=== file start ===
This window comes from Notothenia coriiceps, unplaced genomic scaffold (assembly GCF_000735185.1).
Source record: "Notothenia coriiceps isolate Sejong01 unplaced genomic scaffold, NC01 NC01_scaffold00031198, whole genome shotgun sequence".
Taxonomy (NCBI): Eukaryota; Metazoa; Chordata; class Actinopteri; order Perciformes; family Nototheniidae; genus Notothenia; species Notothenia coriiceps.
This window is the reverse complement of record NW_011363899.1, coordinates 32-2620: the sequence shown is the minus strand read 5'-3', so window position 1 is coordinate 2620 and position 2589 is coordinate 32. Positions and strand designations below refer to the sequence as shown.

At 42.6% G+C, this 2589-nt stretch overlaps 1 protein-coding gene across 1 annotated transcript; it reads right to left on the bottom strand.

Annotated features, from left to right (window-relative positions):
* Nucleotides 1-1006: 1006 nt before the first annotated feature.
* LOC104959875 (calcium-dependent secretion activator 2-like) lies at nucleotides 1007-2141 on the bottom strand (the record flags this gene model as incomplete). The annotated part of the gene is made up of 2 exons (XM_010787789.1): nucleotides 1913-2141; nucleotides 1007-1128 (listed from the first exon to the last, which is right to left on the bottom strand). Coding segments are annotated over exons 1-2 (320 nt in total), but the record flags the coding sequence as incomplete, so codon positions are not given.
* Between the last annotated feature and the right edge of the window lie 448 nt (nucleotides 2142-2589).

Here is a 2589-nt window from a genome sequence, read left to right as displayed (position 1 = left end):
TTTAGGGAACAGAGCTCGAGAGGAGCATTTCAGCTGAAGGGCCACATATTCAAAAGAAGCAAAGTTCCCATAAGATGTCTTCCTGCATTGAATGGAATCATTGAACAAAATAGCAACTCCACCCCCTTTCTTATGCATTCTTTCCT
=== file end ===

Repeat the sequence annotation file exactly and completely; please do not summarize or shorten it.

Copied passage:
This window comes from Notothenia coriiceps, unplaced genomic scaffold (assembly GCF_000735185.1).
Source record: "Notothenia coriiceps isolate Sejong01 unplaced genomic scaffold, NC01 NC01_scaffold00031198, whole genome shotgun sequence".
Taxonomy (NCBI): Eukaryota; Metazoa; Chordata; class Actinopteri; order Perciformes; family Nototheniidae; genus Notothenia; species Notothenia coriiceps.
This window is the reverse complement of record NW_011363899.1, coordinates 32-2620: the sequence shown is the minus strand read 5'-3', so window position 1 is coordinate 2620 and position 2589 is coordinate 32. Positions and strand designations below refer to the sequence as shown.

At 42.6% G+C, this 2589-nt stretch overlaps 1 protein-coding gene across 1 annotated transcript; it reads right to left on the bottom strand.

Annotated features, from left to right (window-relative positions):
* Nucleotides 1-1006: 1006 nt before the first annotated feature.
* LOC104959875 (calcium-dependent secretion activator 2-like) lies at nucleotides 1007-2141 on the bottom strand (the record flags this gene model as incomplete). The annotated part of the gene is made up of 2 exons (XM_010787789.1): nucleotides 1913-2141; nucleotides 1007-1128 (listed from the first exon to the last, which is right to left on the bottom strand). Coding segments are annotated over exons 1-2 (320 nt in total), but the record flags the coding sequence as incomplete, so codon positions are not given.
* Between the last annotated feature and the right edge of the window lie 448 nt (nucleotides 2142-2589).

Here is a 2589-nt window from a genome sequence, read left to right as displayed (position 1 = left end):
TTTAGGGAACAGAGCTCGAGAGGAGCATTTCAGCTGAAGGGCCACATATTCAAAAGAAGCAAAGTTCCCATAAGATGTCTTCCTGCATTGAATGGAATCATTGAACAAAATAGCAACTCCACCCCCTTTCTTATGCATTCTTTCCT